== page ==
In an extremely anticipated event on February 20th, Sony finally revealed the PlayStation 4 to the public, along with some upcoming games for the system. The system is coming out for the 2013 holiday season, and sports impressive technical specifications and a modified DualShock 4 controller with extra features like a touchpad and a built-in speaker.
As I did for last year’s E3 conferences, I have prepared a comfortable bullet-point summary of the major announcements during the conference, in order of appearance.
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Despite my large backlog of more recent games, I still love to do some retro gaming on the side (and by “retro,” I mean 8-bit and 16-bit games, even if many would already put the PS1 era in that category). Recently, I decided to finally give some attention to a game I spent quite some time with as a kid, but could never beat – the original Mega Man (or Rockman, as I knew it back then). For old time’s sake, I got the Japanese version that I was familiar with. Playing on my PSP and willing to see it through to the end, I was no stranger to abusing save states… The game just requires considerable skill to be beaten, especially by a first-time player. But, even so, I thought Mega Man had kept its magic through the years.
Game: Mega Man
Platforms: NES, Mobile, Wii/3DS Virtual Console; Mega Drive/Genesis (part of Mega Man: The Wily Wars collection), PlayStation (enhanced remake), PlayStation 2, Xbox, GameCube (part of Mega Man Anniversary Collection), PlayStation Portable (as Mega Man: Powered Up – enhanced remake)
Original release: 1987
The first Mega Man game is often criticised and considered inferior to the sequels (especially Mega Man 2 and 3), but I’ve always felt that criticism was a bit unfair. It laid the foundations for what Mega Man would become – one of, if not THE signature series for the NES, later spawning countless other games (in several separate series) and even a couple of cartoons. Pick a stage, go through it, defeat the robot master at the end, collect his special power to use later against another robot master. A simple formula in hindsight, but, for its time, it was something very original. The game’s notorious difficulty doesn’t do it any favours (as a kid, I would manage to beat 5 robot masters, only to give up at the Guts Man stage because of those moving platforms in the beginning…), but at least there are unlimited continues (even if there were no passwords) and you don’t lose your progress. It’s also quite fulfilling to choose the right power (as long as you have it) and be able to defeat a robot master in 3-4 hits instead of like 20.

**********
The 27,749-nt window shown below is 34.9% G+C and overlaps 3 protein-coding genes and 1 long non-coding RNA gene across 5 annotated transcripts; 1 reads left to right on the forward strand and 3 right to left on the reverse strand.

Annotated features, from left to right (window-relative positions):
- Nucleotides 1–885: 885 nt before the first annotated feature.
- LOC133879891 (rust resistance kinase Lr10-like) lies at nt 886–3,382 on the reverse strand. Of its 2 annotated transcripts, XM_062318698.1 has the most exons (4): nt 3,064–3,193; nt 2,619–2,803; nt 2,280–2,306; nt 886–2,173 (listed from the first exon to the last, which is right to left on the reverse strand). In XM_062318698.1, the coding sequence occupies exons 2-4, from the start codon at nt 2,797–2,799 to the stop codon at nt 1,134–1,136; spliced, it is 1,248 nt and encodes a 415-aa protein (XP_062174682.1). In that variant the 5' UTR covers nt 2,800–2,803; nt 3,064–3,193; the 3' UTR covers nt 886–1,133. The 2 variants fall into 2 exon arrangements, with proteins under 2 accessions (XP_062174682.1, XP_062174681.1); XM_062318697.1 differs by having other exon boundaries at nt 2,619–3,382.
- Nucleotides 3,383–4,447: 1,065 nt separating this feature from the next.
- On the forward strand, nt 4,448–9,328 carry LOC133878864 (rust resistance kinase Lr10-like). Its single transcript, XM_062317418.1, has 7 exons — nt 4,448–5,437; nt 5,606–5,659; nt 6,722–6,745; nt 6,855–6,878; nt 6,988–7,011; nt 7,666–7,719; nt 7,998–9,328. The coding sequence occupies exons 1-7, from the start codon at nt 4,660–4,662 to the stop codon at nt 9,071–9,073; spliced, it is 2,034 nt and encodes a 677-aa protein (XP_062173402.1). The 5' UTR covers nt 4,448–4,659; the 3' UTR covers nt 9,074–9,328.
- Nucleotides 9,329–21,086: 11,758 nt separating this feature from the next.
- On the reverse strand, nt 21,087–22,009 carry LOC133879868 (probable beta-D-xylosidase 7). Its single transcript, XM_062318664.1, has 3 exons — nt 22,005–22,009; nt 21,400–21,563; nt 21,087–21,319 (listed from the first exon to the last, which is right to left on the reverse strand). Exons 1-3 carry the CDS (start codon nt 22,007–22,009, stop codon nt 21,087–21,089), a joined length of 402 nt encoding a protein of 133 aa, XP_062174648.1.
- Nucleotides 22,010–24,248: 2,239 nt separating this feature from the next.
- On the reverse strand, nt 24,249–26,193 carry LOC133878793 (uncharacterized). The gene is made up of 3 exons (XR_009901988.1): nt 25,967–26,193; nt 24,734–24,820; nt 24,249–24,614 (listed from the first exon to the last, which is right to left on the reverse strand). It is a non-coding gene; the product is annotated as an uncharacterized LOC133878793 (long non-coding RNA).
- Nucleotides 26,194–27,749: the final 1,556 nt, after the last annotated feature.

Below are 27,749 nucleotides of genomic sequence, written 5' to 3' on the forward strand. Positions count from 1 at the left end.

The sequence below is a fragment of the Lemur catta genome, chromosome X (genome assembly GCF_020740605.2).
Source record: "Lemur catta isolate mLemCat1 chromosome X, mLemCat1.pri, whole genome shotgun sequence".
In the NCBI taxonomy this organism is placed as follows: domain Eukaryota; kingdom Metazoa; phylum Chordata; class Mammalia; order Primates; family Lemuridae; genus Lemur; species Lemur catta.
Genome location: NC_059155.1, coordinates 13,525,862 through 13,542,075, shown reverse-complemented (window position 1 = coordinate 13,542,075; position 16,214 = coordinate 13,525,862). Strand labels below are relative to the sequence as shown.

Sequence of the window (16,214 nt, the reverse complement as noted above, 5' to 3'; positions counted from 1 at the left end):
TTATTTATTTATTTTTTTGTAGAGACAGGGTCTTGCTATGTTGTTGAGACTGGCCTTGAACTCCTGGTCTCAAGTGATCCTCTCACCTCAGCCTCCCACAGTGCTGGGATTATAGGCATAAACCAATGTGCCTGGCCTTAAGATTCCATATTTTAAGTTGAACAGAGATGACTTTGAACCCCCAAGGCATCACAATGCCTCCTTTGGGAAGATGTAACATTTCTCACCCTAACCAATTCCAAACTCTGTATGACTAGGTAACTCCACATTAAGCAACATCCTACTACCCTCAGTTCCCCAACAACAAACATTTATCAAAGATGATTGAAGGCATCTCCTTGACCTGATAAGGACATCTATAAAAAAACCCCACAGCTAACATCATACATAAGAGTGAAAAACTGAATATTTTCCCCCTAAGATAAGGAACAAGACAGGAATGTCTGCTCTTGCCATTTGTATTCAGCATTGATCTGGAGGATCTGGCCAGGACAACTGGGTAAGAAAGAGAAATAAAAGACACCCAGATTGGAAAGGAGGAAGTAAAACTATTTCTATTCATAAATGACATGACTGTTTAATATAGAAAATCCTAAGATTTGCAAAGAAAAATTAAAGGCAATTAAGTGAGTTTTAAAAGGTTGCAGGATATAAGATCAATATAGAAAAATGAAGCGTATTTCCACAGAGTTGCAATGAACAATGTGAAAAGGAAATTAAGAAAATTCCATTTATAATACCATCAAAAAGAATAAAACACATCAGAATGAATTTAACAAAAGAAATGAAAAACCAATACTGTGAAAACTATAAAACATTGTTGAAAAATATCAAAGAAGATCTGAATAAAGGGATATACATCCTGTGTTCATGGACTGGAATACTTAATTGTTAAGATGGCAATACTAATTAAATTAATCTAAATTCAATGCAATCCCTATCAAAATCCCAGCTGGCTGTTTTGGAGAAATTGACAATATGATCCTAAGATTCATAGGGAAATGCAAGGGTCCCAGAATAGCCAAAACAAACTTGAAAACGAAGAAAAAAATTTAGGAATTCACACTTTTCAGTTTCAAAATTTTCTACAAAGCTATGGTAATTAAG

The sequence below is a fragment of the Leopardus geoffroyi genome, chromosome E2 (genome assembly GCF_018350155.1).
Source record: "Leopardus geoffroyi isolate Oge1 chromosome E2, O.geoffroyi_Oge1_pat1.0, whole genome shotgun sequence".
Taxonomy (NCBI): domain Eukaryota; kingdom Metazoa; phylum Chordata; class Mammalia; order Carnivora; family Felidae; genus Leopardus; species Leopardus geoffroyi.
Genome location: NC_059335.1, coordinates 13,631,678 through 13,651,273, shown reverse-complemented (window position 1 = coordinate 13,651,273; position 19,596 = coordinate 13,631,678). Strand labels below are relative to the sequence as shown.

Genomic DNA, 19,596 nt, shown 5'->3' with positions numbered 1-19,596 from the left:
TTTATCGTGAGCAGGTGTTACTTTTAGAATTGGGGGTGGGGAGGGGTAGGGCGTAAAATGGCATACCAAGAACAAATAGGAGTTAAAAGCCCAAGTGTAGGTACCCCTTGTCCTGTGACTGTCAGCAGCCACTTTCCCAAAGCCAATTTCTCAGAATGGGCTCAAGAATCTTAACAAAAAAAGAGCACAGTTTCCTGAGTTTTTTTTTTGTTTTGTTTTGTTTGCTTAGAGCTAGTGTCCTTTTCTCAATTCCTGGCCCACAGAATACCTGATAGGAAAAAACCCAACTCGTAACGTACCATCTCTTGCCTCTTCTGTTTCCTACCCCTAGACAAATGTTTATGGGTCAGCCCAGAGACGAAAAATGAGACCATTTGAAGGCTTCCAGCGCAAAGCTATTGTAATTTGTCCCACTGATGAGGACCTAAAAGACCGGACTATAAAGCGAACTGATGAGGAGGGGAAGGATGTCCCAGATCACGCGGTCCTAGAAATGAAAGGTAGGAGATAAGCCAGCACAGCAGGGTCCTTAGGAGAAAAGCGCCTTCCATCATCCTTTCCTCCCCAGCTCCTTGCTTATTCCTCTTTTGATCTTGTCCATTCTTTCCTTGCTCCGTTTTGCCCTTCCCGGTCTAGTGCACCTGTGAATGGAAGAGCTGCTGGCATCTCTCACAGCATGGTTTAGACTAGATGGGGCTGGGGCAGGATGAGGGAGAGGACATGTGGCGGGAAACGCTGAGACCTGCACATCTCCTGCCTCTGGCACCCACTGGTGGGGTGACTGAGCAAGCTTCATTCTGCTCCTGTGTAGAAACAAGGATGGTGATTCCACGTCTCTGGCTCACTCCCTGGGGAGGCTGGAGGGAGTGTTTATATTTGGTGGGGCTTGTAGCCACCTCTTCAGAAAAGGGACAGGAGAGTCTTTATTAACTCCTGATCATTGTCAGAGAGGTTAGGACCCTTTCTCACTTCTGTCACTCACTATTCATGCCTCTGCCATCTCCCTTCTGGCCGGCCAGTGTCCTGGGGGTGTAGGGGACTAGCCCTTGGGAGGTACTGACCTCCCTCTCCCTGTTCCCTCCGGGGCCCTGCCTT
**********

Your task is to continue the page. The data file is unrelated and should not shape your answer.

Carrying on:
This review provides screenshots captured by me.
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Long before the Phoenix Wright series was created, Capcom were quite famous for their stellar arcade games. Street Fighter is of course the first thing that comes to mind when you think of Capcom in the arcades, but they also made some stellar beat ‘em ups. Final Fight became perhaps the most popular, mostly thanks to the later console entries, but there were other gems like Captain Commando, Cadillacs & Dinosaurs, and, of course, The Punisher. The Punisher was one of my favourite games as a kid, I invested quite a few coins in that good old arcade cabinet… I preferred to use Nick Fury instead of the titular character, his design was just cooler, but the game also had some decent music – definitely among the best arcade music at the time. I chose the first stage’s song for this week, I am sure that people who have played The Punisher will not take more than a few seconds into the video to remember it.
Composers: “Pi-Bomb” Shimomura, Isao Abe
Game: The Punisher (arcade)
Song: Stage 1